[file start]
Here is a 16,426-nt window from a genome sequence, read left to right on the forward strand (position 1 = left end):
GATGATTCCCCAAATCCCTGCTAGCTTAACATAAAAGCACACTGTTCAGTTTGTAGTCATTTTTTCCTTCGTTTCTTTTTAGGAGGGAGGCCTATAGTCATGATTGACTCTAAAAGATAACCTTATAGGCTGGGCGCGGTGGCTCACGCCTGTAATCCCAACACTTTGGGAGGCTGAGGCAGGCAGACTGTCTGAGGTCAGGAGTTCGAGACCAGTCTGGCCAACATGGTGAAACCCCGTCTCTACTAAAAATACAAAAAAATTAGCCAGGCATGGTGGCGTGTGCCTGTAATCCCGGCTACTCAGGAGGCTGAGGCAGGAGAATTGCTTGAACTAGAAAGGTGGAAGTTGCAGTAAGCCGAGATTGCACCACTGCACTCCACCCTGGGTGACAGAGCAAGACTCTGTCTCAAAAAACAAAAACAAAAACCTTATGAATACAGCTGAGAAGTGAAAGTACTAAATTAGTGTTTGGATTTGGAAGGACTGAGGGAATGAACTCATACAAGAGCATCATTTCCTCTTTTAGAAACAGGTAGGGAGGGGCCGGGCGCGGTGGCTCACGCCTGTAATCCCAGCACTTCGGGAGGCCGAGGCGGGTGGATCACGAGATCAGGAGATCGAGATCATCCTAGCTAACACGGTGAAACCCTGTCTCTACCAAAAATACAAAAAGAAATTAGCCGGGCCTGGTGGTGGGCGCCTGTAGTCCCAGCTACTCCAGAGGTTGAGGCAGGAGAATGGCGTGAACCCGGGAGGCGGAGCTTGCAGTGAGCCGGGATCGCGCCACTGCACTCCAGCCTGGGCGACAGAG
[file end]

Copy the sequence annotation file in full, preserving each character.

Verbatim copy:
Here is a 16,426-nt window from a genome sequence, read left to right on the forward strand (position 1 = left end):
GATGATTCCCCAAATCCCTGCTAGCTTAACATAAAAGCACACTGTTCAGTTTGTAGTCATTTTTTCCTTCGTTTCTTTTTAGGAGGGAGGCCTATAGTCATGATTGACTCTAAAAGATAACCTTATAGGCTGGGCGCGGTGGCTCACGCCTGTAATCCCAACACTTTGGGAGGCTGAGGCAGGCAGACTGTCTGAGGTCAGGAGTTCGAGACCAGTCTGGCCAACATGGTGAAACCCCGTCTCTACTAAAAATACAAAAAAATTAGCCAGGCATGGTGGCGTGTGCCTGTAATCCCGGCTACTCAGGAGGCTGAGGCAGGAGAATTGCTTGAACTAGAAAGGTGGAAGTTGCAGTAAGCCGAGATTGCACCACTGCACTCCACCCTGGGTGACAGAGCAAGACTCTGTCTCAAAAAACAAAAACAAAAACCTTATGAATACAGCTGAGAAGTGAAAGTACTAAATTAGTGTTTGGATTTGGAAGGACTGAGGGAATGAACTCATACAAGAGCATCATTTCCTCTTTTAGAAACAGGTAGGGAGGGGCCGGGCGCGGTGGCTCACGCCTGTAATCCCAGCACTTCGGGAGGCCGAGGCGGGTGGATCACGAGATCAGGAGATCGAGATCATCCTAGCTAACACGGTGAAACCCTGTCTCTACCAAAAATACAAAAAGAAATTAGCCGGGCCTGGTGGTGGGCGCCTGTAGTCCCAGCTACTCCAGAGGTTGAGGCAGGAGAATGGCGTGAACCCGGGAGGCGGAGCTTGCAGTGAGCCGGGATCGCGCCACTGCACTCCAGCCTGGGCGACAGAG